Kilpatrick was accused of running a criminal enterprise through the mayor's office to enrich himself through bid rigging and extortion, and using nonprofit funds for personal gain.
Kilpatrick, his father Bernard Kilpatrick and his contractor friend Bobby Ferguson faced a combined 45 charges accusing them of racketeering, extortion, bribery and mail fraud, among other things. Kwame Kilpatrick faced 30 counts, Ferguson faced 11 and Bernard Kilpatrick, Kilpatrick’s father, faced four.
The defendants were accused of, among other things, shaking down contractors and rigging bids to help steer lucrative contracts to Ferguson. Prosecutors said the philosophy of the enterprise was simple: If you wanted work in the city of Detroit, you either had to hire Ferguson, or in some cases, hire the mayor’s father as a consultant.
The jury also heard about Kilpatrick’s lavish lifestyle and his non-profit Kilpatrick Civic Fund, which the government said the ex-mayor used as a personal piggy bank. Prosecutors said the fund was meant for voter education and youth, but Kilpatrick used it for everything from yoga lessons and vacation getaways to college tuition for his relatives and spy equipment.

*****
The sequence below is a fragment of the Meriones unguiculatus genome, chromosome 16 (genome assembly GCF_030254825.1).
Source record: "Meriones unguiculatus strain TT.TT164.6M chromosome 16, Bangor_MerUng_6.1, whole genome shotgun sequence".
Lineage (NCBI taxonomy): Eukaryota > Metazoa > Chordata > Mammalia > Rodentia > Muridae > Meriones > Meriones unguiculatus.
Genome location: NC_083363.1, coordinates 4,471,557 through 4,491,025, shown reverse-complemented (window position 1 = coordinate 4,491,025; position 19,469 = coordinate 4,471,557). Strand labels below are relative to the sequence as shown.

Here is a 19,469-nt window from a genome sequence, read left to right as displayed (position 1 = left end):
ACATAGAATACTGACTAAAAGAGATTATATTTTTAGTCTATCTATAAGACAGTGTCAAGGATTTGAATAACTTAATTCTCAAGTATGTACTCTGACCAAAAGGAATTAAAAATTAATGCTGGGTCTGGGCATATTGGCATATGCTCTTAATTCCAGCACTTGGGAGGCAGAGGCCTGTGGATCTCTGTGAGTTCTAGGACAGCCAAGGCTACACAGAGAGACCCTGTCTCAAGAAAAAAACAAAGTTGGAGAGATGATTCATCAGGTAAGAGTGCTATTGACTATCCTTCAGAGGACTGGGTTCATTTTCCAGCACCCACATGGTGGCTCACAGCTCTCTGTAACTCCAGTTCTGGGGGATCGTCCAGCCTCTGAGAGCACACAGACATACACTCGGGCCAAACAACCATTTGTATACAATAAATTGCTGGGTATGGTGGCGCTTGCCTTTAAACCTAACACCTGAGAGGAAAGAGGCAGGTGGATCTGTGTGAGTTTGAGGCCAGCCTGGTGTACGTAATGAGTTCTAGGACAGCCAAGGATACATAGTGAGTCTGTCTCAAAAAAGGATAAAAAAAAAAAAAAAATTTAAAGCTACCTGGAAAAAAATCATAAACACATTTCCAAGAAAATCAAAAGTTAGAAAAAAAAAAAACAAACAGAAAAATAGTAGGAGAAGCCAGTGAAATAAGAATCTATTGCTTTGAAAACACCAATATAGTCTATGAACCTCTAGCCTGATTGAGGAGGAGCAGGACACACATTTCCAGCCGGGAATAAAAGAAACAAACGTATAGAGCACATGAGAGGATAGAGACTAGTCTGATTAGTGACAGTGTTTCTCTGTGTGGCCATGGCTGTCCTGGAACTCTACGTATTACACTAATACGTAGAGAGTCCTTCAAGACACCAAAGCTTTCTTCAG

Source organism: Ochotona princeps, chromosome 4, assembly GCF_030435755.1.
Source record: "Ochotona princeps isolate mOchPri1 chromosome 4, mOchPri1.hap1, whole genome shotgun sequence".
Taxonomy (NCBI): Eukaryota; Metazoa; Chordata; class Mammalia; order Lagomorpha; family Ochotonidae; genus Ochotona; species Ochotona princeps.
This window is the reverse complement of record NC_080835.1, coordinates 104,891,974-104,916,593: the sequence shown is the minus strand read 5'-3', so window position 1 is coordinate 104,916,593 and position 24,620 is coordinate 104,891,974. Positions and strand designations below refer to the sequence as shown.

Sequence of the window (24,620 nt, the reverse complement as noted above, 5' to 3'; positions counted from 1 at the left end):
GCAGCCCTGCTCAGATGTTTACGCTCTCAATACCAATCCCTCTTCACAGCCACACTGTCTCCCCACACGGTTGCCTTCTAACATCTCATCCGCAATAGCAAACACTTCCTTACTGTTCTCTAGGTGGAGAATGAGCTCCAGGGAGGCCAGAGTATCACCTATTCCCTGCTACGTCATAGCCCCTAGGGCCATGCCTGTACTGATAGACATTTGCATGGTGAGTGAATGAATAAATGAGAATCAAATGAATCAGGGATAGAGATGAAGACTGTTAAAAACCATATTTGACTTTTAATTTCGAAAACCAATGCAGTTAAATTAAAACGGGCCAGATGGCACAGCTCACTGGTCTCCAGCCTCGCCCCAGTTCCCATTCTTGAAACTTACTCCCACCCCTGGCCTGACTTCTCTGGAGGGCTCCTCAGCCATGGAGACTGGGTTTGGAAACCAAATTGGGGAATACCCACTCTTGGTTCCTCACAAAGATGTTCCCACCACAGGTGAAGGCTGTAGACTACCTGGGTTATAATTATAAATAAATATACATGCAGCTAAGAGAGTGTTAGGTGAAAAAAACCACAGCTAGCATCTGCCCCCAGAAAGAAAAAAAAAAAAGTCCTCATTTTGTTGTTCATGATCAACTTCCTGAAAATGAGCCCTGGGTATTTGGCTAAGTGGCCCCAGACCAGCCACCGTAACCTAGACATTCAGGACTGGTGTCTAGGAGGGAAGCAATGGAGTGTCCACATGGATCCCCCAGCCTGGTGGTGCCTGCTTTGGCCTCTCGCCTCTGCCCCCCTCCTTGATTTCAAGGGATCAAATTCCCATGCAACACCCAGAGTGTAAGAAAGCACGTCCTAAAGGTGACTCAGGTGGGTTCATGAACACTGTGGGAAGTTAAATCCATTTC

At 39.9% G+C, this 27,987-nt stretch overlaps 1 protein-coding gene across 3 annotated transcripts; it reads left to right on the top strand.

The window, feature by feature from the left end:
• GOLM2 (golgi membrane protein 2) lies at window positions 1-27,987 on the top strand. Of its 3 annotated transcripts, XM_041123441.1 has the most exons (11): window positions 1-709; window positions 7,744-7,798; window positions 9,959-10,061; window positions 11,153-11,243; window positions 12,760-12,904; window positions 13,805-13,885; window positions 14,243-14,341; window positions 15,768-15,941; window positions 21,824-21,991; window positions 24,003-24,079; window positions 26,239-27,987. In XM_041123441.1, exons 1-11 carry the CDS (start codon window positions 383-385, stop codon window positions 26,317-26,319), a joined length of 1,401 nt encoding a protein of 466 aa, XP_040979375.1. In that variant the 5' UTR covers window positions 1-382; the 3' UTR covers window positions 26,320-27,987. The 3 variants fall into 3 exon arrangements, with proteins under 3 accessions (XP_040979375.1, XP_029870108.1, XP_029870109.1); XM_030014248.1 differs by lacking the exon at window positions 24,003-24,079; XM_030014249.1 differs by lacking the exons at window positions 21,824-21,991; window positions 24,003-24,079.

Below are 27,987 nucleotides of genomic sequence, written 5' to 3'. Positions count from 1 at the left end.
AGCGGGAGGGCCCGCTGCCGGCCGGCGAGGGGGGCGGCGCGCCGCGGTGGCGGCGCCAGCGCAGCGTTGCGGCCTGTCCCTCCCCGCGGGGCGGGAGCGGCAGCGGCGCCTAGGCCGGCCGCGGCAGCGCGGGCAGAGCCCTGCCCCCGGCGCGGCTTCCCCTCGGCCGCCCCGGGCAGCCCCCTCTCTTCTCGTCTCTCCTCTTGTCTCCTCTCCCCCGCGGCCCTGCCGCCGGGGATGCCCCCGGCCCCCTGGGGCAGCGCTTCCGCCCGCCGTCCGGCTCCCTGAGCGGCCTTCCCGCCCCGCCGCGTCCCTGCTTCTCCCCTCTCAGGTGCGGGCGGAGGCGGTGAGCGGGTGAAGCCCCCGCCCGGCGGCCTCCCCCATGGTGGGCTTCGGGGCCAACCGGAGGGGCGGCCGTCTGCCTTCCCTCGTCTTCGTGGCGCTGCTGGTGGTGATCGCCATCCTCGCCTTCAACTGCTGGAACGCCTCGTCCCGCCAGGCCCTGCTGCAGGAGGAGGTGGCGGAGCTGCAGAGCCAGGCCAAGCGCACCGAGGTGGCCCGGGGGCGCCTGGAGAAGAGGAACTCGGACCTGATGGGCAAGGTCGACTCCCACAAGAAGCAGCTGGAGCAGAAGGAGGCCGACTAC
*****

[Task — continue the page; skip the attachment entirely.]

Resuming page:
Several businessmen also testified that they lavished Kilpatrick with vacations, custom-made suits and jewelry because they wanted to keep him happy, and they needed help with city deals.
All three men vigorously denied the charges, saying they never demanded anything of anyone and were committed to helping minority businesses grow.
The most serious charges, including racketeering and mail fraud, carry maximum 20-year prison sentences. Other crimes in the indictment, such as bribery and extortion, each carry a maximum 10-year prison sentence. The Kilpatricks also faced tax charges, which carry three-year maximum prison sentences.
When the trial started last fall, it included a fourth defendant — ex-city water director Victor Mercado. But he pleaded guilty during trial to conspiracy and awaits sentencing.